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The process of outpatient referral and care: the experiences and views of patients, their general practitioners, and specialists

The process of outpatient referral and care: the experiences and views of patients, their general practitioners, and specialists
The process of outpatient referral and care: the experiences and views of patients, their general practitioners, and specialists
Background. The primary care system in the United Kingdom, involving the general practitioner (GP) as gatekeeper to further services, has helped to keep health care costs down. Despite this, unexplained variation in referral rates and increasing health care costs have led to the search for methods of improving efficiency. There is relatively little recent descriptive data on the processes of care at the primary-secondary care interface. The study reported here provides information about this.Aim, To analyse the patterns and process of care for the referral of outpatients, together with the views of patients, their GPs, and specialists.Method. A questionnaire survey of outpatients, their hospital specialists, and GPs in randomly sampled district health authorities in the North Thames Region. The measures included items and scales measuring satisfaction and processes.Results. Almost all of the outpatients thought that their consultation with the specialist was 'necessary' and 'worthwhile: Most of the GPs felt that they could nor have given the study patients the care, treatment, and investigations they received in hospital, and most of the sampled patients' attendances were rated by the specialists as 'appropriate: However, for just over one-fifth of new patients, the specialists reported that the GP could have done more tests and examinations prior to referring the study patient. Large proportions of GPs in this survey also reported having technical equipment in their practices as well as direct access to a range of services and hospital-based facilities.Conclusion. A large amount of work is carried out in general practice prior to the hospital referral of patients, and GPs have direct access to some technologies and services that can act to reduce the burden on hospitals. The discrepancy between GPs' and specialists' perceptions about the potential for further investigative work prior to patient referral merits further investigation.
referral, patient satisfaction, general practitioners, hospital specialists
0960-1643
116 - 120
Bowling, Ann
796ca209-687f-4079-8a40-572076251936
Redfern, Judith
9a4ad668-2821-478a-baef-7e94f87d22e4
Bowling, Ann
796ca209-687f-4079-8a40-572076251936
Redfern, Judith
9a4ad668-2821-478a-baef-7e94f87d22e4

Bowling, Ann and Redfern, Judith (2000) The process of outpatient referral and care: the experiences and views of patients, their general practitioners, and specialists. British Journal of General Practice, 50 (451), 116 - 120. (PMID:10750208)

Record type: Article

Abstract

Background. The primary care system in the United Kingdom, involving the general practitioner (GP) as gatekeeper to further services, has helped to keep health care costs down. Despite this, unexplained variation in referral rates and increasing health care costs have led to the search for methods of improving efficiency. There is relatively little recent descriptive data on the processes of care at the primary-secondary care interface. The study reported here provides information about this.Aim, To analyse the patterns and process of care for the referral of outpatients, together with the views of patients, their GPs, and specialists.Method. A questionnaire survey of outpatients, their hospital specialists, and GPs in randomly sampled district health authorities in the North Thames Region. The measures included items and scales measuring satisfaction and processes.Results. Almost all of the outpatients thought that their consultation with the specialist was 'necessary' and 'worthwhile: Most of the GPs felt that they could nor have given the study patients the care, treatment, and investigations they received in hospital, and most of the sampled patients' attendances were rated by the specialists as 'appropriate: However, for just over one-fifth of new patients, the specialists reported that the GP could have done more tests and examinations prior to referring the study patient. Large proportions of GPs in this survey also reported having technical equipment in their practices as well as direct access to a range of services and hospital-based facilities.Conclusion. A large amount of work is carried out in general practice prior to the hospital referral of patients, and GPs have direct access to some technologies and services that can act to reduce the burden on hospitals. The discrepancy between GPs' and specialists' perceptions about the potential for further investigative work prior to patient referral merits further investigation.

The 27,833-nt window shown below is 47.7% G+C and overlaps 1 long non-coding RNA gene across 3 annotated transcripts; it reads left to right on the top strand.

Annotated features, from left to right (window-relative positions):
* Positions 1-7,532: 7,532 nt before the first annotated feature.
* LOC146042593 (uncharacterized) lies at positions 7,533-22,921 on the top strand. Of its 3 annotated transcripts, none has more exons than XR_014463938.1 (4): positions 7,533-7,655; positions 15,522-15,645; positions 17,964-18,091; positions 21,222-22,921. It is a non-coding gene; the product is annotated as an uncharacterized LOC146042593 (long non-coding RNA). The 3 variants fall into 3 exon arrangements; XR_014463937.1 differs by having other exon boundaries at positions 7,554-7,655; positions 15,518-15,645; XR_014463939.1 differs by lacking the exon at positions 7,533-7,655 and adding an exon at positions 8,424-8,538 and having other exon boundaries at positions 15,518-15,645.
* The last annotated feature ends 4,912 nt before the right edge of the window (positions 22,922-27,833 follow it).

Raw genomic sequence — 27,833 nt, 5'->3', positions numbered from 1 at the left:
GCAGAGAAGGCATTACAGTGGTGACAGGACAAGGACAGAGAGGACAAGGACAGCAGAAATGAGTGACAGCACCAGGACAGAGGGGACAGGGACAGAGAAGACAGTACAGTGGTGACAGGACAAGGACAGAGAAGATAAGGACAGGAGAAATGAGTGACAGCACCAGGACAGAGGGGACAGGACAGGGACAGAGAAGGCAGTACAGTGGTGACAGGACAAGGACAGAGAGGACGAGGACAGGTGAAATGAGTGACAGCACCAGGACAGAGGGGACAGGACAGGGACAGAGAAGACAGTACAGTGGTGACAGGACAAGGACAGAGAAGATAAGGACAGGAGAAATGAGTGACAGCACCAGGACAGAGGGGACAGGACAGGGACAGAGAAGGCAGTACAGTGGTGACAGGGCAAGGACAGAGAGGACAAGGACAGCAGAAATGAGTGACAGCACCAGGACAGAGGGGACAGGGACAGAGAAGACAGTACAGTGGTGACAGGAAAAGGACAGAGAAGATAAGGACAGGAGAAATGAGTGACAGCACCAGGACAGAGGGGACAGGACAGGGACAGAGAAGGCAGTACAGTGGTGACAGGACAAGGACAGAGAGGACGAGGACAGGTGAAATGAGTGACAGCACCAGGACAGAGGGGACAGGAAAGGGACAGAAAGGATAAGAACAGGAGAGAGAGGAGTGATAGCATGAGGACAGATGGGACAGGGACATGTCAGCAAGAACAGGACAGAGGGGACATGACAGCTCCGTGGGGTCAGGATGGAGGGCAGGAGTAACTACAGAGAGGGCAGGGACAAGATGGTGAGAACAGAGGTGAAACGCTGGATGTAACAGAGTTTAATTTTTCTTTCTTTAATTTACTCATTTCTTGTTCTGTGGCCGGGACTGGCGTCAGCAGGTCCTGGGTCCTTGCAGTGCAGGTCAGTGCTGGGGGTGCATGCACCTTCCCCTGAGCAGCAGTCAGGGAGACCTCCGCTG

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More information

Published date: February 2000
Keywords: referral, patient satisfaction, general practitioners, hospital specialists
Organisations: Faculty of Health Sciences

Identifiers

Local EPrints ID: 334714
URI: https://eprints.soton.ac.uk/id/eprint/334714
ISSN: 0960-1643
PURE UUID: b4431549-ab64-4941-9ec2-969b43f088a0

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Date deposited: 21 Mar 2012 10:27
Last modified: 18 Jul 2017 06:11

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